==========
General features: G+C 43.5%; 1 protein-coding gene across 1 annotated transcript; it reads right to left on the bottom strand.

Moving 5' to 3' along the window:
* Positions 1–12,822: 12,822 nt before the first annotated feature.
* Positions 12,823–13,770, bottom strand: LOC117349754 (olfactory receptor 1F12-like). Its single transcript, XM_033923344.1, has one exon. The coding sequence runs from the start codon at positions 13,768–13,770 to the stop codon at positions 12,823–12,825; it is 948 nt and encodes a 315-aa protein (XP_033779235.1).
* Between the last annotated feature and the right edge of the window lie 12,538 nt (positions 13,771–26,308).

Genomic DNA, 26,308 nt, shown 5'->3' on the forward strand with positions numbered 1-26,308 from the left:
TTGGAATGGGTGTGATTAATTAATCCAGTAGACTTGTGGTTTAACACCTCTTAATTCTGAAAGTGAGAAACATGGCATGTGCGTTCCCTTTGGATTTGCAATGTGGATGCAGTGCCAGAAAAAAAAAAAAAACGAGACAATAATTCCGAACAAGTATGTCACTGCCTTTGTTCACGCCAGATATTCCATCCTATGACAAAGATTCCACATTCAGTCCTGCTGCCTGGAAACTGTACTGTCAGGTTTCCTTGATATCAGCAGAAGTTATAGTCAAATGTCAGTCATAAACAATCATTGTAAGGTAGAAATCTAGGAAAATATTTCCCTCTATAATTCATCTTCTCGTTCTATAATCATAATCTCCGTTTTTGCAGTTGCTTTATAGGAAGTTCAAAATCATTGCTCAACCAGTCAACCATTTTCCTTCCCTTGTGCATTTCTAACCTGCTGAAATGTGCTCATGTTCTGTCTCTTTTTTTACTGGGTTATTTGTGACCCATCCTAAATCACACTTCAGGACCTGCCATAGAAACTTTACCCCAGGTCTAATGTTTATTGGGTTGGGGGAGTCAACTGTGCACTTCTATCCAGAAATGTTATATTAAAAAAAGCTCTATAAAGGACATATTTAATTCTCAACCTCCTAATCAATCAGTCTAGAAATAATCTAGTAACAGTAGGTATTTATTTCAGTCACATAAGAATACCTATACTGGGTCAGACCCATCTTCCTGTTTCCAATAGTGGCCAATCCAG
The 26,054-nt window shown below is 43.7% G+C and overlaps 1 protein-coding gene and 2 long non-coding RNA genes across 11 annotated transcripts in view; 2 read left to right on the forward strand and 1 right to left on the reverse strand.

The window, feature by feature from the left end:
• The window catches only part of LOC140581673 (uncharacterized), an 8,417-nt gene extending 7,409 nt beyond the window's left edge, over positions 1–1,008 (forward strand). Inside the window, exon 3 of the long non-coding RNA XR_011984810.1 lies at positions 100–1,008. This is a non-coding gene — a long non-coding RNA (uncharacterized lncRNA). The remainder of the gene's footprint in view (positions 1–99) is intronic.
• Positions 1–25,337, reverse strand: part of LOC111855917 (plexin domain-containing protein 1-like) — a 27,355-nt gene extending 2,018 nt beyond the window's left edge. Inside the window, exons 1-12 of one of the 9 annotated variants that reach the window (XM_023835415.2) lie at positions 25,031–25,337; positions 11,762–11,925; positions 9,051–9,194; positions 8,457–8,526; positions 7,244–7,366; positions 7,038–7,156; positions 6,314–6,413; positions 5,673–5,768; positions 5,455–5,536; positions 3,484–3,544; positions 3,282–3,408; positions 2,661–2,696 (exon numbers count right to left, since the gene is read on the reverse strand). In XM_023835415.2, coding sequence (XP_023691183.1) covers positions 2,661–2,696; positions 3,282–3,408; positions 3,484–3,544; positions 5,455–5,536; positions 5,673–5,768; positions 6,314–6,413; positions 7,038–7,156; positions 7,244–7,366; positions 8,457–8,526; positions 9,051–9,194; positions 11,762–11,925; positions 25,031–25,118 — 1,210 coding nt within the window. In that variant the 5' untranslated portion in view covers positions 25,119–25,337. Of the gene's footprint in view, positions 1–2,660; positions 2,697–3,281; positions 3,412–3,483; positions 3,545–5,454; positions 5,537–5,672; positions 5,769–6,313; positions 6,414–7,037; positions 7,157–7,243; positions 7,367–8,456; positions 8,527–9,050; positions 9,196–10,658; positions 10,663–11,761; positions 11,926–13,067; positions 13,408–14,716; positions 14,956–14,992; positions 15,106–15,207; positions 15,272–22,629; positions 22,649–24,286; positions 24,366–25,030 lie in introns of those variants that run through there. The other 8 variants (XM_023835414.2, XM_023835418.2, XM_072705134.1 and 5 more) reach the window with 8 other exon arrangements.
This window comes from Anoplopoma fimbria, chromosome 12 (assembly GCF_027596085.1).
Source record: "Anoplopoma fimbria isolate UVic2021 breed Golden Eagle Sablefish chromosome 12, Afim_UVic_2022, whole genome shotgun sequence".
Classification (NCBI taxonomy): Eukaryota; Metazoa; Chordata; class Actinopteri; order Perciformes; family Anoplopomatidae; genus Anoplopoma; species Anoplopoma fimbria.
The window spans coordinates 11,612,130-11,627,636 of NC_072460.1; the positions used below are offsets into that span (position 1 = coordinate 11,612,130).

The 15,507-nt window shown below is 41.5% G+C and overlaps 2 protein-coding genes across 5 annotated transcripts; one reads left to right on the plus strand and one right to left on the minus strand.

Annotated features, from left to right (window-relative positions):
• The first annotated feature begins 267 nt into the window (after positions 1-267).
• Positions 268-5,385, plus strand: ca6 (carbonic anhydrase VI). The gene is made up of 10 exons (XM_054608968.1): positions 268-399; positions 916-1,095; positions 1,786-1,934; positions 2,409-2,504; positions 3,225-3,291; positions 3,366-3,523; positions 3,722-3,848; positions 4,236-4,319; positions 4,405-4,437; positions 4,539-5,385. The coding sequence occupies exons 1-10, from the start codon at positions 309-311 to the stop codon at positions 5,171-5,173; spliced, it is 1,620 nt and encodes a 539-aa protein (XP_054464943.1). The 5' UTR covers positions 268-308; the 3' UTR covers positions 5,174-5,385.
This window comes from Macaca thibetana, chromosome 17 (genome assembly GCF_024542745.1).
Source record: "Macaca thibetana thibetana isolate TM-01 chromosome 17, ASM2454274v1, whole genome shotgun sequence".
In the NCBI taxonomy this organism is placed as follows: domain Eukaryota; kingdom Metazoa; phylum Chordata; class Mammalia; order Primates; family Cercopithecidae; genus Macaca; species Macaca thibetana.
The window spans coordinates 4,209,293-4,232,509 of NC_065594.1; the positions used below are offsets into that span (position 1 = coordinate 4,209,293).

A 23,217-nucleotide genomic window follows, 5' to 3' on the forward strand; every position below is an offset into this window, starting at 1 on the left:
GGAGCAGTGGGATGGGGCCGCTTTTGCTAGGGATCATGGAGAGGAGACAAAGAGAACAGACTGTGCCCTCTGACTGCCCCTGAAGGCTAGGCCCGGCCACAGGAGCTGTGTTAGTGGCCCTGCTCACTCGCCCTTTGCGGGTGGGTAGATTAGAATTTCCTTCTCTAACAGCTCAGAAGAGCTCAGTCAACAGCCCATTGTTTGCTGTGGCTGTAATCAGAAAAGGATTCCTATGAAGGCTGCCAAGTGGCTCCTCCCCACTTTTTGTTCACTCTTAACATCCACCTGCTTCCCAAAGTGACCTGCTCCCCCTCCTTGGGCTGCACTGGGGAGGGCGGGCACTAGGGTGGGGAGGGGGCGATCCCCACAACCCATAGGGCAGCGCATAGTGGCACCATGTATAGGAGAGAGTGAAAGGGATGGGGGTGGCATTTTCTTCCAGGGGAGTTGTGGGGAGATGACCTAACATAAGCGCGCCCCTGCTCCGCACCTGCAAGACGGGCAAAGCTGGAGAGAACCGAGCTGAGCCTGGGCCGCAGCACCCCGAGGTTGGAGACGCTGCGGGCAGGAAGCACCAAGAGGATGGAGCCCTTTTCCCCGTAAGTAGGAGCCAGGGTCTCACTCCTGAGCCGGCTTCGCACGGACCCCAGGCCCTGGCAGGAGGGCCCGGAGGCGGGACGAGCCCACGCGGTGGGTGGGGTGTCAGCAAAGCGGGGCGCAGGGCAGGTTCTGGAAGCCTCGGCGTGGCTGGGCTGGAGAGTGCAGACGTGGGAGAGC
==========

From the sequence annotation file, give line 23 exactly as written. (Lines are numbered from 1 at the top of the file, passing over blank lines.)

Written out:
The window spans coordinates 4,209,293-4,232,509 of NC_065594.1; the positions used below are offsets into that span (position 1 = coordinate 4,209,293).